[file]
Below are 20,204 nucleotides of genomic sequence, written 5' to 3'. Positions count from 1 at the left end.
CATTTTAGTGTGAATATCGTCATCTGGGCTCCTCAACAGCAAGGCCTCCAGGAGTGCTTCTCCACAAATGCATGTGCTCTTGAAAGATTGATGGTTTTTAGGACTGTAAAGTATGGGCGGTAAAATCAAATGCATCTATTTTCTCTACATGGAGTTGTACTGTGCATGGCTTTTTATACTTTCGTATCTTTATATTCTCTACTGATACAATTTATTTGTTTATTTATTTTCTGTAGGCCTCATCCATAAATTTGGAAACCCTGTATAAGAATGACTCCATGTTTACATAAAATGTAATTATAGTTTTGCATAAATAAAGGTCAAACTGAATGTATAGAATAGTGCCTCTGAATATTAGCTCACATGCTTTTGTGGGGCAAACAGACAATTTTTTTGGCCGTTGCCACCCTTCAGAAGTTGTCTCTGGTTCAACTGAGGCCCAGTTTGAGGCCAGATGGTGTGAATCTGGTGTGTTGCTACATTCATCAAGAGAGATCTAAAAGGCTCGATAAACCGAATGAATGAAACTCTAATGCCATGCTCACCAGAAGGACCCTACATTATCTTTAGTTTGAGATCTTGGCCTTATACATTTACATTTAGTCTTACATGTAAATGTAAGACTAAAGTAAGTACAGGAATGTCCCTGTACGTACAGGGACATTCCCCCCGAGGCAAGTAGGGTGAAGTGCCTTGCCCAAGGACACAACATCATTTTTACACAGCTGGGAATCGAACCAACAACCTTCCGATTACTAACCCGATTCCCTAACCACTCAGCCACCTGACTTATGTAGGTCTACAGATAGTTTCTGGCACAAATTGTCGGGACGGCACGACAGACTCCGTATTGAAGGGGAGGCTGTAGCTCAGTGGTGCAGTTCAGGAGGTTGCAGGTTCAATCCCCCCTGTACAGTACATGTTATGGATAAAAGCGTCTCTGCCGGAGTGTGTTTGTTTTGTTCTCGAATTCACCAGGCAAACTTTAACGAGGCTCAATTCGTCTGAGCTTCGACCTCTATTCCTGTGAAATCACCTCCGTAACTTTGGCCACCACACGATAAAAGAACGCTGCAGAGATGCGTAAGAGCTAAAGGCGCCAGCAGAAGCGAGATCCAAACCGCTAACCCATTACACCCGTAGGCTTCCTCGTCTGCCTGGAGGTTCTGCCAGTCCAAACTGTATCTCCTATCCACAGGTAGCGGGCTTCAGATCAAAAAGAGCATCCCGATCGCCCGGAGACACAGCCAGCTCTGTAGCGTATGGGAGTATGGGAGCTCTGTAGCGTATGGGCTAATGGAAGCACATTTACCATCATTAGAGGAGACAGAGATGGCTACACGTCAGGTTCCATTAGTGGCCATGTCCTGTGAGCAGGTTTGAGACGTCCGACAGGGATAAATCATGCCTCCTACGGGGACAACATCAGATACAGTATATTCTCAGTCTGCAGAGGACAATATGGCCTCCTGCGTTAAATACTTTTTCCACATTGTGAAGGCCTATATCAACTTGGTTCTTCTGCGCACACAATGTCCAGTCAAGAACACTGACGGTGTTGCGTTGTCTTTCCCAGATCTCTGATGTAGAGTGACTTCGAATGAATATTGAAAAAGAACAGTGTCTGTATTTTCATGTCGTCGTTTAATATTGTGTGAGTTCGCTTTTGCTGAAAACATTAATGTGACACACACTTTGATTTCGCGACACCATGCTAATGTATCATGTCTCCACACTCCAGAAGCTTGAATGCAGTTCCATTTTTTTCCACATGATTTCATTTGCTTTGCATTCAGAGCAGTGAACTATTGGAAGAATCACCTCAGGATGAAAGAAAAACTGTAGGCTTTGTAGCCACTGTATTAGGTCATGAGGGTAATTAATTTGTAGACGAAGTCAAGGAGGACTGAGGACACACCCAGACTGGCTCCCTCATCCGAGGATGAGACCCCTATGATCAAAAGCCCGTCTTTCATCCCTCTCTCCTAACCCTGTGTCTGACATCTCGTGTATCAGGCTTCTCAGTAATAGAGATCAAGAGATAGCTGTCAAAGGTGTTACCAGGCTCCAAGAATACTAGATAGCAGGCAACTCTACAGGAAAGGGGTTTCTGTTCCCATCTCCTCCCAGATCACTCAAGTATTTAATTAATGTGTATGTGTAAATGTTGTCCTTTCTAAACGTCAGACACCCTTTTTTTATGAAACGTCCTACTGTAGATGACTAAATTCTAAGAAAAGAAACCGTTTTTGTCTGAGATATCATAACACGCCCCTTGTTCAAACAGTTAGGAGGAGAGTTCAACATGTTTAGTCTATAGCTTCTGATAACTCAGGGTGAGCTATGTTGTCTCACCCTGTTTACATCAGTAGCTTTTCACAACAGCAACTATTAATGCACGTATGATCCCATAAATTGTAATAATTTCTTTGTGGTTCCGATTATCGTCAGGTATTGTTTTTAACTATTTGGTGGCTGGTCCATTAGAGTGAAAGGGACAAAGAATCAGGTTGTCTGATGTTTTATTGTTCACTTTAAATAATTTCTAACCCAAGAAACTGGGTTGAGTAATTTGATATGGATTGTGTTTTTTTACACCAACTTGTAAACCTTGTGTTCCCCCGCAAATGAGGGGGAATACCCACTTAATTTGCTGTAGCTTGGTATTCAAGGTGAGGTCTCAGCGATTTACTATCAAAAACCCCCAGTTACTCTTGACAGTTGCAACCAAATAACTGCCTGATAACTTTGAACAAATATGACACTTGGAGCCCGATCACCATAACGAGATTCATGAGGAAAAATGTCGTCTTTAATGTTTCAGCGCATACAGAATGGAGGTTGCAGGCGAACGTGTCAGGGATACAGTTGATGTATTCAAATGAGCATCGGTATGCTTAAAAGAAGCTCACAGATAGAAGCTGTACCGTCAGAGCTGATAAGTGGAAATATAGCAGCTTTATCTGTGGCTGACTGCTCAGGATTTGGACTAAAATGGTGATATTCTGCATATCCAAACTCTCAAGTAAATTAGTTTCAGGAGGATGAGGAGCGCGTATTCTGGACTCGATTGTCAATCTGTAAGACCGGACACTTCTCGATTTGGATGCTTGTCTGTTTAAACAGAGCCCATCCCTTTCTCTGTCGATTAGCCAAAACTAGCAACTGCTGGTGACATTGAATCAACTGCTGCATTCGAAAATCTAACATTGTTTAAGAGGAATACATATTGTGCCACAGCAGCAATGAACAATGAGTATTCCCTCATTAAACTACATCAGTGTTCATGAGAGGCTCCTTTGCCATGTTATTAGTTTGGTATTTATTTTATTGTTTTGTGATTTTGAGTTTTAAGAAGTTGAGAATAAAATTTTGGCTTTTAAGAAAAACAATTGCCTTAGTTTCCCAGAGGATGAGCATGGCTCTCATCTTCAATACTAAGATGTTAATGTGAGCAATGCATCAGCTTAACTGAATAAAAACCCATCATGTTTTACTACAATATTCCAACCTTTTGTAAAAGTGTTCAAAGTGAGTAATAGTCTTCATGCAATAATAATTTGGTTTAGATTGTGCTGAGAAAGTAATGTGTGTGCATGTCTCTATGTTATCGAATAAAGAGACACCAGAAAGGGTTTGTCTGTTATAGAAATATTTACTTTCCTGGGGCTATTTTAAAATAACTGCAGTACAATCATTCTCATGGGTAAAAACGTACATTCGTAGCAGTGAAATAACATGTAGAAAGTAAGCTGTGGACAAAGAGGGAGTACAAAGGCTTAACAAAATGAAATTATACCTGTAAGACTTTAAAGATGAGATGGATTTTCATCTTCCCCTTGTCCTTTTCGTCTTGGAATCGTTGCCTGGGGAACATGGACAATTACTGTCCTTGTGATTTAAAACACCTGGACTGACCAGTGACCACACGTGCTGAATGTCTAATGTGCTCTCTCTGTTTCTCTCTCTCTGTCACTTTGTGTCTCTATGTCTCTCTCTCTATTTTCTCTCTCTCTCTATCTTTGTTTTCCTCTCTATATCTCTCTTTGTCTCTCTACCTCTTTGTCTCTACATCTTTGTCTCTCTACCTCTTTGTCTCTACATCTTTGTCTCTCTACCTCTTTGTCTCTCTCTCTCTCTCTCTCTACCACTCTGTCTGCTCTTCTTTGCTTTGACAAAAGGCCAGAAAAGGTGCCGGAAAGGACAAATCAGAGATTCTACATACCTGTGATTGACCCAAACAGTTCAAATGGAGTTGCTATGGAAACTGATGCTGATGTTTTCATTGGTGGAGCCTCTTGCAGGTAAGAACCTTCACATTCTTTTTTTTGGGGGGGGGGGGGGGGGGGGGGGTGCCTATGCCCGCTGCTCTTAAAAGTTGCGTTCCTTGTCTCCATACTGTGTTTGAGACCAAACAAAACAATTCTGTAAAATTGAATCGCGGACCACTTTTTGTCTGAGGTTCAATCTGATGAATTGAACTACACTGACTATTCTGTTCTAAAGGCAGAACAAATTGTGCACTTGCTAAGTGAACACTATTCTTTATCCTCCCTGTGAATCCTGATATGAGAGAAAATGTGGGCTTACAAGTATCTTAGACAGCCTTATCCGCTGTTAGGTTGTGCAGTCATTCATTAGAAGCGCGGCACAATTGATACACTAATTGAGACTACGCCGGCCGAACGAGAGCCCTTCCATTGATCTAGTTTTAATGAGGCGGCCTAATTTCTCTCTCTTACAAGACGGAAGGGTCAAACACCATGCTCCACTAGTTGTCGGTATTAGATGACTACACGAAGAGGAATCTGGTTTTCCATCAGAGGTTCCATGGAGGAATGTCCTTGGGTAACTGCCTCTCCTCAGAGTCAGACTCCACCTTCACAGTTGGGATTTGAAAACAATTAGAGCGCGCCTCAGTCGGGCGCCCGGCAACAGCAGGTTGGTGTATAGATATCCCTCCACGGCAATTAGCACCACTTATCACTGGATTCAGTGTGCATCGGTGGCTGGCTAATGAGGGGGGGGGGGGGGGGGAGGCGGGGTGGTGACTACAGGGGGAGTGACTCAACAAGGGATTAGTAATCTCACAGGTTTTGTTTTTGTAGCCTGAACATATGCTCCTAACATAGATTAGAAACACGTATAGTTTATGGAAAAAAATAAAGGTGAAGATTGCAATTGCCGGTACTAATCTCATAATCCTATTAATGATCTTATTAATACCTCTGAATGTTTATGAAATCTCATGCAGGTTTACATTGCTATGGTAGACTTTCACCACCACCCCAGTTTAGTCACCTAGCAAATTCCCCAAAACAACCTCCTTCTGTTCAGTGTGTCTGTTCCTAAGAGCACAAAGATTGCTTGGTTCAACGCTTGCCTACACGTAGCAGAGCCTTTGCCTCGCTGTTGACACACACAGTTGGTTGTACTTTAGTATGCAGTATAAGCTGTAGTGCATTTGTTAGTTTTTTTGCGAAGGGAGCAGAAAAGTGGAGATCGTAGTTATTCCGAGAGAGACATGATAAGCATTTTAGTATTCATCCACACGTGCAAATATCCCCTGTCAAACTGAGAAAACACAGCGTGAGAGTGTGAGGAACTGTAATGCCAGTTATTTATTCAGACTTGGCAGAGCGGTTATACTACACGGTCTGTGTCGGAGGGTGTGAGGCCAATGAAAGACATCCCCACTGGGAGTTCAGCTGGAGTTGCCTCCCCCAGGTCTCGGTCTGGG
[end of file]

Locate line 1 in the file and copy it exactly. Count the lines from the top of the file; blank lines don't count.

Below are 20,204 nucleotides of genomic sequence, written 5' to 3'. Positions count from 1 at the left end.